Eventually, the Third Doctor won with a full house while the Fifth Doctor had to face the knights. In the end, it was the cards that had to decide the hand, rather than one player’s psychological advantage (as they essentially all had the same mind). In fact, such is the connection between Doctor Who and cards that British games company Cubicle 7 has actually created a five card draw style game called: Doctor Who: The Card Game.
The Missing Doctor
Of course, the Doctor facing off against himself in a game of wit and logic isn’t the only time we’ve seen multiple incarnations of the Time Lord appear in the same episode. The famous 20th anniversary episode titled The Five Doctors saw an unprecedented four Doctors actually appear on screen together.
The 1983 Children in Need special, which was one of host Terry Wogan’s top moments, lasted for 90 minutes and saw the four Doctors (Tom Baker declined to take part) work with each other in a bid to stop the Eye of Harmony being drained. Naturally, each one completes his task successfully (in the end) and harmony is eventually restored, but not before a series of near misses and untimely deaths (including the Fifth Doctor).
One of the other interesting times when multiple Doctors joined forces was the 239th story and the first feature-length multiple-Doctor episode shot by BBC Wales: The Day of the Doctor.
Despite almost falling flat on its face, the episode aired on November 23 and 24, 2013, around the world at exactly the same time (the discrepancy in dates was a result of the programme being shown in multiple time zones). The episode attracted 12.8 million viewers in the UK alone and saw ten Doctors make an appearance.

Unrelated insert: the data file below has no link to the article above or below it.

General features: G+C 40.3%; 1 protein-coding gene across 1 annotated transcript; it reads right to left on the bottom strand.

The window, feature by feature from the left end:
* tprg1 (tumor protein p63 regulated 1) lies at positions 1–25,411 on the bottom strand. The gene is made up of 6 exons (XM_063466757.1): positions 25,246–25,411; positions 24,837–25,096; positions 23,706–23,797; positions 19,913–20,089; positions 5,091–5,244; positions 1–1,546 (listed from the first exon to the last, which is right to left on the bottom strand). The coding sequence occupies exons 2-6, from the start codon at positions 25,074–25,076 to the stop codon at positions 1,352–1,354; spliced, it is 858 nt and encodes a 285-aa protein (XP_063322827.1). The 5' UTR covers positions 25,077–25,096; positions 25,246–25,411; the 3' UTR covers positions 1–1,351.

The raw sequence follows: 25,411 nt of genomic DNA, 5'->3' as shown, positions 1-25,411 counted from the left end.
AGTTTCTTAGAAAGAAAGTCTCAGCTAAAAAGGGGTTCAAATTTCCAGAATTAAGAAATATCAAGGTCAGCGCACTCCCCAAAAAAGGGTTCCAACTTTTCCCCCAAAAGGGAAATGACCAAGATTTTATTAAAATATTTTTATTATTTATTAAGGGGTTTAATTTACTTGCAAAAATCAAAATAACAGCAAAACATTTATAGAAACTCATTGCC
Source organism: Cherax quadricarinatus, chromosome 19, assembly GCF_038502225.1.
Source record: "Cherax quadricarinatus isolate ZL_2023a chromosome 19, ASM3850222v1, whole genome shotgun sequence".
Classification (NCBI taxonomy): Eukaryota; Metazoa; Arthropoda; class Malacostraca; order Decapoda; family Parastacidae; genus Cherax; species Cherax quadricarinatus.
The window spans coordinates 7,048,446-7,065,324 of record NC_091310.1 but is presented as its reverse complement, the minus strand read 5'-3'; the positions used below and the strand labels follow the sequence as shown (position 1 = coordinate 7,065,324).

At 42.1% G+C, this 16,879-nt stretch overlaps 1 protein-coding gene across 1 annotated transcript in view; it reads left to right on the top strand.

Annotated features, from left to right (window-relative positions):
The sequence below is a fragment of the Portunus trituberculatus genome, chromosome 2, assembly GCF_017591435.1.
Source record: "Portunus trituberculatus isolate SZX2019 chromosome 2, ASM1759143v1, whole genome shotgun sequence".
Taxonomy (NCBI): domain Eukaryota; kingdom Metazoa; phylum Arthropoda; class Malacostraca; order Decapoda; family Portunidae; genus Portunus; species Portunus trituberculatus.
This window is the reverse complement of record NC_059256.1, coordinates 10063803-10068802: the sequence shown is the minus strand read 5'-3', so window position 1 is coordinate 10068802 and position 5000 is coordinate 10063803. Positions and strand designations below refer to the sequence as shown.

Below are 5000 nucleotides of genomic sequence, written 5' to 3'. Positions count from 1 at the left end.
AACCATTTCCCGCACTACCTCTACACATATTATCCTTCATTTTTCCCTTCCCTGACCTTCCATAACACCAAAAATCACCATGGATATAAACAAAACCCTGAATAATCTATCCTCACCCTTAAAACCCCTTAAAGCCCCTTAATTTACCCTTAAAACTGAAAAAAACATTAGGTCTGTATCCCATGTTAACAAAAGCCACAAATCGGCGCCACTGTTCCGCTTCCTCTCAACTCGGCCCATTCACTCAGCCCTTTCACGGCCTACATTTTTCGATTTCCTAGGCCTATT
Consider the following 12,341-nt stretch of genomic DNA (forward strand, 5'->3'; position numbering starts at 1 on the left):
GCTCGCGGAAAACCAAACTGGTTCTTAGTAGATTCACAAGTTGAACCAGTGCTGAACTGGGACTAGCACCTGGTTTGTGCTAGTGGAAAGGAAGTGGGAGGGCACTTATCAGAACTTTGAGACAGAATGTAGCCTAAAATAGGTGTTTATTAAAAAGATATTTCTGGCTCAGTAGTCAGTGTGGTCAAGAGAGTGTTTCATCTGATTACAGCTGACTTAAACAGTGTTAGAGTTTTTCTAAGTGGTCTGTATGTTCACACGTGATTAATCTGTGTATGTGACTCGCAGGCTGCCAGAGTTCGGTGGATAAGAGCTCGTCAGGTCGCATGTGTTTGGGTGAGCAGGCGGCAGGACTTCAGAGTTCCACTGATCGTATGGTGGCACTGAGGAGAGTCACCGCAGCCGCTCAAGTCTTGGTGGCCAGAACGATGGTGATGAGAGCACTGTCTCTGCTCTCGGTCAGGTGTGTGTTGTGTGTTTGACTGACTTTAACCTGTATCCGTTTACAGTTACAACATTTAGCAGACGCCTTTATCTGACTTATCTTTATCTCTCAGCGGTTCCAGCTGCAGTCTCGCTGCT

A Day for Doctor Who Fans to Remember
Leading the way with live appearances in the 50th anniversary special was David Tennant and Matt Smith, but we also got cameos from the likes of John Hurt, who is now using his Doctor Who name to support junior doctors in the UK, Tom Baker and Billie Piper, as Tennant and Smith race back through time in attempt to stop their own demise in a past life.
Appropriately, the 50th anniversary episode is packed with action, excitement and, of course, drama. In fact, if there was ever a perfect example of how things go wrong every time the Doctors cross paths, it’s this episode. While some may still criticise the modern incarnations of Doctor Who for their movement away from the kitsch, this episode has been highlighted as an excellent representation of the franchise as a whole.
Indeed, by bringing in as many Doctors as possible (through live appearances and archive footage), director Nick Hurran was able to show the rich history of the show and epitomise exactly why we love seeing old and new incarnations join forces on screen. So, while it’s true that Doctors mixing on screen doesn’t always work out well (although it usually turns out alright in the end), it’s certainly a tradition we wouldn’t swap for anything.